Udaiyan Jatar talks at TEDxBGI about how big things start small – and how you can start creating transformational change.
TRANSFORMATIVE INNOVATION, PART II: DISCOVERY OF ROOT CAUSES
By Udaiyan Jatar
“The real voyage of discovery consists not in seeking new landscapes, but in having new eyes.”—Marcel Proust
Mental Paradigms and the Dangers of Experience
If you had an intractable problem to solve, who would you turn to—an expert or an inexperienced outsider? In The 7 Habits of Highly Effective People, Stephen Covey described an experiment where two groups of people were shown a trick picture. One group was convinced the lady in the picture was a pretty young girl. The other group angrily argued it was an ugly old woman! The conclusions they drew were distorted by two different pictures the two groups had experienced before they were shown the trick picture. Unfortunately, our prior experience (often touted as expertise) constrains us every day, making us unable to see with new eyes. The key to innovation starts with identifying and eliminating barriers created by our expert judgment, so that we can spot transformational opportunities hidden in plain sight.
David vs. Goliath and Transformational Discoveries
Inventors involved in some of the world’s greatest discoveries, such as penicillin, have admitted to their accidental and unexpected nature. Remarkably, most world-changing discoveries were made by outsiders. For example, Einstein was a mathematician, but his discoveries changed physics. Most of the world’s greatest businesses were created not by large companies, but by small entrepreneurs who had new eyes by virtue of being outsiders to the industries they transformed. Nike was created by an accountant, Coca-Cola by a pharmacist, Starbucks by a salesman, and Harley-Davidson by hobbyists. This phenomenon applies to nonprofits as well. Icons like Goodwill Industries, YMCA, United Way, and Susan G. Komen for the Cure had humble beginnings outside the nonprofit sector.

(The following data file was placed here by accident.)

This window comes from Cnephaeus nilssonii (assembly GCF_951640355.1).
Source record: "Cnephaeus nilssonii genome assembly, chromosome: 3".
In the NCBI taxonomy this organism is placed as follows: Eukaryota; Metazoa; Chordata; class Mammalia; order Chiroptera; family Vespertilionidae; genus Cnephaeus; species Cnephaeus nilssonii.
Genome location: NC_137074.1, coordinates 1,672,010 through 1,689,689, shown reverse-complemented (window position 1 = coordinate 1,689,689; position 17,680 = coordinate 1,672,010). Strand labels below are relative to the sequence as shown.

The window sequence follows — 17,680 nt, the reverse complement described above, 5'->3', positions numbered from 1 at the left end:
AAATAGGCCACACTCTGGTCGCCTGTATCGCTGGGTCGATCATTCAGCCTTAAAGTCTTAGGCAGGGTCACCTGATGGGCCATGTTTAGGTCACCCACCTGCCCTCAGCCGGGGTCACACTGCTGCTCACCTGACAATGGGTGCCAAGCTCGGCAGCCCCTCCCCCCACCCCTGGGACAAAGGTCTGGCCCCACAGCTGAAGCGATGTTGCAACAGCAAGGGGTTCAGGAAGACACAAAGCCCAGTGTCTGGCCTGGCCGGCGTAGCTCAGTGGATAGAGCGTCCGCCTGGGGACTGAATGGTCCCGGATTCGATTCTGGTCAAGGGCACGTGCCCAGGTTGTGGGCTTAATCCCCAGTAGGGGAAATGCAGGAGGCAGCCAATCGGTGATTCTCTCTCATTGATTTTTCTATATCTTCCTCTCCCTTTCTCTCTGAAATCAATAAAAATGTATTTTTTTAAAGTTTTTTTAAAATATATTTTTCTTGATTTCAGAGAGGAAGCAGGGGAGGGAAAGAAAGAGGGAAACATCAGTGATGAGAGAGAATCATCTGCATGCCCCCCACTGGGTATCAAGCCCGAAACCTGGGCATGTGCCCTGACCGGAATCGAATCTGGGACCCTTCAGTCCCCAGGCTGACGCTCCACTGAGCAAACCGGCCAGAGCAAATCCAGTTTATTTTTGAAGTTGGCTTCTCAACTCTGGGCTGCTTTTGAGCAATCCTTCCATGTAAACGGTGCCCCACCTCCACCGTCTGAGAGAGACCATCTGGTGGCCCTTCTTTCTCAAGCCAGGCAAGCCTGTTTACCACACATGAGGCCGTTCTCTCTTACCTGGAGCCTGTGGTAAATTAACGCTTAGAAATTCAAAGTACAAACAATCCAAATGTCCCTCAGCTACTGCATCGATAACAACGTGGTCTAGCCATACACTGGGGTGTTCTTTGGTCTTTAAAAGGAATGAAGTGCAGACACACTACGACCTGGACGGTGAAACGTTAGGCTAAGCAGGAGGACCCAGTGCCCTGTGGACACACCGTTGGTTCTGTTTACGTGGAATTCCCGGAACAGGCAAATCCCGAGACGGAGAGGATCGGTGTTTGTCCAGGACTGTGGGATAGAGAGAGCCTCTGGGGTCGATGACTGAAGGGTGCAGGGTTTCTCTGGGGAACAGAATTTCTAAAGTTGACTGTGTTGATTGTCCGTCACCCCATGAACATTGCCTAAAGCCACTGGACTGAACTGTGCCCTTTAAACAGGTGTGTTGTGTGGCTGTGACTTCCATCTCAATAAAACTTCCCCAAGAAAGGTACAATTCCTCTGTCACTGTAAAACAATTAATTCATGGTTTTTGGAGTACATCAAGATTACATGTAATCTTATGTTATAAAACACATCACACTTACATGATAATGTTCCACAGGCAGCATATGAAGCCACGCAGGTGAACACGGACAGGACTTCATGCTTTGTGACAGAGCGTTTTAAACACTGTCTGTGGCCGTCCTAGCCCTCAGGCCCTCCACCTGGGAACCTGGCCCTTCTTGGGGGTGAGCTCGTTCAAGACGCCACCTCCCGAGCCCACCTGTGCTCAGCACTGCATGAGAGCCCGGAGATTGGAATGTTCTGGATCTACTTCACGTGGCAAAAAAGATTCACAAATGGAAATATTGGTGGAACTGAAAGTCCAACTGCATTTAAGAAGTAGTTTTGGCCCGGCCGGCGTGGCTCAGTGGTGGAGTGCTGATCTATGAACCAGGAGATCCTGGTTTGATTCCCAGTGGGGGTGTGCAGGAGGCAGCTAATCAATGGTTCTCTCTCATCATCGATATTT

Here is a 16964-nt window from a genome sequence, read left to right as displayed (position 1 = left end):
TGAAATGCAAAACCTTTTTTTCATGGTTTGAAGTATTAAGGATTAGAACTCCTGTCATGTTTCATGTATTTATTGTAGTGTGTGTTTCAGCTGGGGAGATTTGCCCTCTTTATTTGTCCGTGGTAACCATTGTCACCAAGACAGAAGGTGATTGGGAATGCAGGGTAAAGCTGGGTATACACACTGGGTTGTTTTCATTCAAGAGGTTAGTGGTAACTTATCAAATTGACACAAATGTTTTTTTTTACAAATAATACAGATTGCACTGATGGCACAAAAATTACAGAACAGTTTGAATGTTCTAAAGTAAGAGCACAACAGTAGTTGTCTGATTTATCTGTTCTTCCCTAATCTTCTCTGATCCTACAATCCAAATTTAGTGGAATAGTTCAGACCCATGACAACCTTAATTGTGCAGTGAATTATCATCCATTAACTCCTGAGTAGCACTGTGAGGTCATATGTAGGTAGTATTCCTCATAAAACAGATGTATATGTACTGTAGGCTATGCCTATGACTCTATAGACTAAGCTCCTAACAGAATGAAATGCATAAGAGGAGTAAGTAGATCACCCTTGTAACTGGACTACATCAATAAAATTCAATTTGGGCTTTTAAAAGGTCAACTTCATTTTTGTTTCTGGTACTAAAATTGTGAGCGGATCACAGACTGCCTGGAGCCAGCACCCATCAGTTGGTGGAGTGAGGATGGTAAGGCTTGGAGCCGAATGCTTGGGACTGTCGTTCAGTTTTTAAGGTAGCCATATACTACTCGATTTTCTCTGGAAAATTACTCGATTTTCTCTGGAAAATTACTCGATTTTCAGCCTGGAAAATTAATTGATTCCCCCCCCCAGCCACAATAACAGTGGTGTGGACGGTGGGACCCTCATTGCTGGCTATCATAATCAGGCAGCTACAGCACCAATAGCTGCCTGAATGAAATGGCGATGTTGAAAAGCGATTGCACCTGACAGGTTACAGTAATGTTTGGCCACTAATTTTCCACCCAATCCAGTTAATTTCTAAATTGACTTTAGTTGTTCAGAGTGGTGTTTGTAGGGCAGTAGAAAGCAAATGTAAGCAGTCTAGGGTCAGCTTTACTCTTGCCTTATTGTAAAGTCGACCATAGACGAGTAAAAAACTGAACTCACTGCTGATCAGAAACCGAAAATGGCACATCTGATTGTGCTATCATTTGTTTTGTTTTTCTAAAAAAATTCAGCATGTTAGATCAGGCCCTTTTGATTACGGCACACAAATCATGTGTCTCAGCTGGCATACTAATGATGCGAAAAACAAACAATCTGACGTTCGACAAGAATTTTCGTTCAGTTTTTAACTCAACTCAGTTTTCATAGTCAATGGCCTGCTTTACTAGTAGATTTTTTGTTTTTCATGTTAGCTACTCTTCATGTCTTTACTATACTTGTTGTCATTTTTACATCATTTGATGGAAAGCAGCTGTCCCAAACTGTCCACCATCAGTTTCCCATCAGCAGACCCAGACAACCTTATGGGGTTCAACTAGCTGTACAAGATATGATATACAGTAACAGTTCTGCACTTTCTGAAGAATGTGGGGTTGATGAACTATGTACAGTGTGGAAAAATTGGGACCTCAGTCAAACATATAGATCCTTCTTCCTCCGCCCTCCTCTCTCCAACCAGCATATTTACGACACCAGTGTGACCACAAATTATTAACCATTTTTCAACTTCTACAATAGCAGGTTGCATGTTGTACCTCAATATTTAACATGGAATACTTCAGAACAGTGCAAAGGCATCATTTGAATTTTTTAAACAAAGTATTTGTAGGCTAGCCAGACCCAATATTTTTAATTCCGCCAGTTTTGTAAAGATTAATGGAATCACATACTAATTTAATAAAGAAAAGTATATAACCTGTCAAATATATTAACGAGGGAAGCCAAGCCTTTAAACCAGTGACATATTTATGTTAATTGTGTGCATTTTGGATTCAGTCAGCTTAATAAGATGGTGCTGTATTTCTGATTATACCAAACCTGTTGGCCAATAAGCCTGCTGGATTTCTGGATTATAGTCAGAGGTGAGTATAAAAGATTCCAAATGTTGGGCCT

Can an insider systematically harness this outside-in phenomenon and master it to discover opportunities for transformational change? Yes, if you are committed to creating transformational change. However, you have to truly think out of the box. But what is this box? Even if you can get out, where do you start?
Thinking Out of the Box
The Blue Earth Network Discovery framework (BEND) is part of a systematic and repeatable process to discover, invent, and execute transformational solutions. Most of us, whether we know it or not, are stuck in a box in the bottom-left hand corner of the BEND framework (A), the Organization-Product box. Our minds are constrained by our current assets and competencies. “This is the way things are done” or “this is our core competency.” This is the worst place to start an innovation project, because it creates immense invisible barriers to the discovery and resolution of the root causes of seemingly intractable problems. If what you do today will lead to transformational change, great. If not, remember the definition of insanity is repeating the same actions and expecting different outcomes.
Here is an example of how the framework is applied. Mr. Smith (hypothetical), a vitamin deficiency expert, is brought in to help children in Vietnam. His doctoral thesis was on the impact of Vitamin C deficiencies on children. Clearly, if he remains stuck in point A in the BEND framework (below), he won’t be able to help children whose deficiencies don’t include Vitamin C. If he climbs to Step B, he is able to recognize broader malnourishment issues, and benchmark himself against others in his sector. Therefore, he adds other nutrients to his portfolio and helps more children. Unfortunately, his core competency keeps him anchored by what’s being done currently by him and his current sector. His improvements are incremental and don’t create transformational change. Mr. Smith continues to import nutritional supplements at a high cost into Vietnam and distribute them to as many children as his grant money allows.